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Quarter Of A Million Children May Have Died Of Starvation This Year – REPORT

 

More than 260,000 children aged under five may have died from extreme hunger or related diseases in East Africa since the start of the year, according to new analysis by Save the Children.

Using data compiled by the UN, Save the Children evaluated mortality rates for untreated cases of severe acute malnutrition in children under five across eight countries in East Africa and discovered that about 262,500 acutely malnourished children may have died between January and November 2021.

East Africa is currently experiencing the devastating impacts of climate change, with concurrent emergencies like drought and floods across the region leading to mass displacement and severe hunger.

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While communities in eastern Kenya, southern Somalia, and parts of Ethiopia are reeling from successive drought, parts of South Sudan remain underwater after three years of unpredictable and excessive rains.

Health centre admissions of children suffering acute malnutrition have risen dramatically in 2021, with a 16% increase in the first half of this year from an already high baseline. Severe acute malnutrition is the most extreme and dangerous form of undernutrition. Symptoms include jutting ribs and loose skin, with visible wasting of body tissue; or swelling in the ankles, feet and belly as blood vessels leak fluid under the skin. Currently, less than half of acutely malnourished children (46 percent) across East Africa are being treated for the condition.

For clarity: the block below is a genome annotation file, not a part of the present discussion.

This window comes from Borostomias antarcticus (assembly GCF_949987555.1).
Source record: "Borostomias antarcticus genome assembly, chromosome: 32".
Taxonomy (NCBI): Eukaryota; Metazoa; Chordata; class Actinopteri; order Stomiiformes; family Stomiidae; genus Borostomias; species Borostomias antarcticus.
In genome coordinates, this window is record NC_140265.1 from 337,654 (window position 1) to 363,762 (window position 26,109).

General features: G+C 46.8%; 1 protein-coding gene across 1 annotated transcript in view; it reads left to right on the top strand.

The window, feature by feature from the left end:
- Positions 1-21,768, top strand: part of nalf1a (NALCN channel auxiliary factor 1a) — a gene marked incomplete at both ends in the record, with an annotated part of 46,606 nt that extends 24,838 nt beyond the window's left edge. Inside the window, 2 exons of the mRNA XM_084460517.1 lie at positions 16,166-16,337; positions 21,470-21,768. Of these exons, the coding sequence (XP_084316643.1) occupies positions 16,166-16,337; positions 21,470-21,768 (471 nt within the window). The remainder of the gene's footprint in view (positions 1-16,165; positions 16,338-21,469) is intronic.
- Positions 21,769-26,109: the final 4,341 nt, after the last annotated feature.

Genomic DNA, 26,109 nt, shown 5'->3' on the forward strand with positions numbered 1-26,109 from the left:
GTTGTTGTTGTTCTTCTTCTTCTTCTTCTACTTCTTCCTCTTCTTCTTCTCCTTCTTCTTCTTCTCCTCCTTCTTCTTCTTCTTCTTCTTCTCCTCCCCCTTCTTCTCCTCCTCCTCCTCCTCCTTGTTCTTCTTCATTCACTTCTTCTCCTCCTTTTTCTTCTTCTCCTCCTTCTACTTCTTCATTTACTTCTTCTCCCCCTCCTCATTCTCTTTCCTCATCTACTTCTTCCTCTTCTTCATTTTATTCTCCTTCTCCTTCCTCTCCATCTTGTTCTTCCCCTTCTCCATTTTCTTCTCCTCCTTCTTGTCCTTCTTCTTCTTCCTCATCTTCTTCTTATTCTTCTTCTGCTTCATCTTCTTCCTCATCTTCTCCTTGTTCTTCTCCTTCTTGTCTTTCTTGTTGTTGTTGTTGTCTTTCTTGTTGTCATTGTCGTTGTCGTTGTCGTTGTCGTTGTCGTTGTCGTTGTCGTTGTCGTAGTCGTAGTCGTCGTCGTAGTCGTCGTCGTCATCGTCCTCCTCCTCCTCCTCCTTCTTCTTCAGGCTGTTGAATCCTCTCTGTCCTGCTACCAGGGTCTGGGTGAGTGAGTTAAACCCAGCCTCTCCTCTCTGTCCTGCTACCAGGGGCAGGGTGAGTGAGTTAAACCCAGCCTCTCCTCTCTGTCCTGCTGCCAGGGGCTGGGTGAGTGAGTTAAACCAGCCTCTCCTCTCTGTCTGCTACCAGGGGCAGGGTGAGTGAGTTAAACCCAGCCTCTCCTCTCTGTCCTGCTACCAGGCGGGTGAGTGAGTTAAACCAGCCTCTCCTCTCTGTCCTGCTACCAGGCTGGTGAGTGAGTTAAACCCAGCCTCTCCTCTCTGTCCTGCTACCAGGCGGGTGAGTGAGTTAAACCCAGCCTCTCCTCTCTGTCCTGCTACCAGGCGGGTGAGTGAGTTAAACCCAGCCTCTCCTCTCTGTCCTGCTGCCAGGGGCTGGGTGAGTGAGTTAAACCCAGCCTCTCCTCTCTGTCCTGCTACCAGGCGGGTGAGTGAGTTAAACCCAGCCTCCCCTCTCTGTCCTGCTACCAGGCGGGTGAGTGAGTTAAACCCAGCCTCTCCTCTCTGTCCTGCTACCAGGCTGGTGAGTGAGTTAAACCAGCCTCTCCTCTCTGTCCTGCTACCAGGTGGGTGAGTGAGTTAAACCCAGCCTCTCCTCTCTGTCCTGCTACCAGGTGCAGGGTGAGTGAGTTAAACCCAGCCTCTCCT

Globally, malnutrition is linked to nearly half of all under-five deaths. In 2020, 149 million children were stunted (too short) and 45 million children were wasted (too thin). Without fast and decisive action from the global community, an additional 3.6 million children around the world will become stunted by 2022 and an additional 13.6 million children wasted because of the impacts of the COVID-19 pandemic.

The organisation is urging donors to prioritise humanitarian cash and voucher assistance for families, and focus on the increased risk of violence—particularly gender-based violence—caused by the COVID-19 pandemic. In addition, only by ending global conflict, tackling changing climate and food systems, and building more resilient systems and communities will future similar disasters be averted.

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Written by PH

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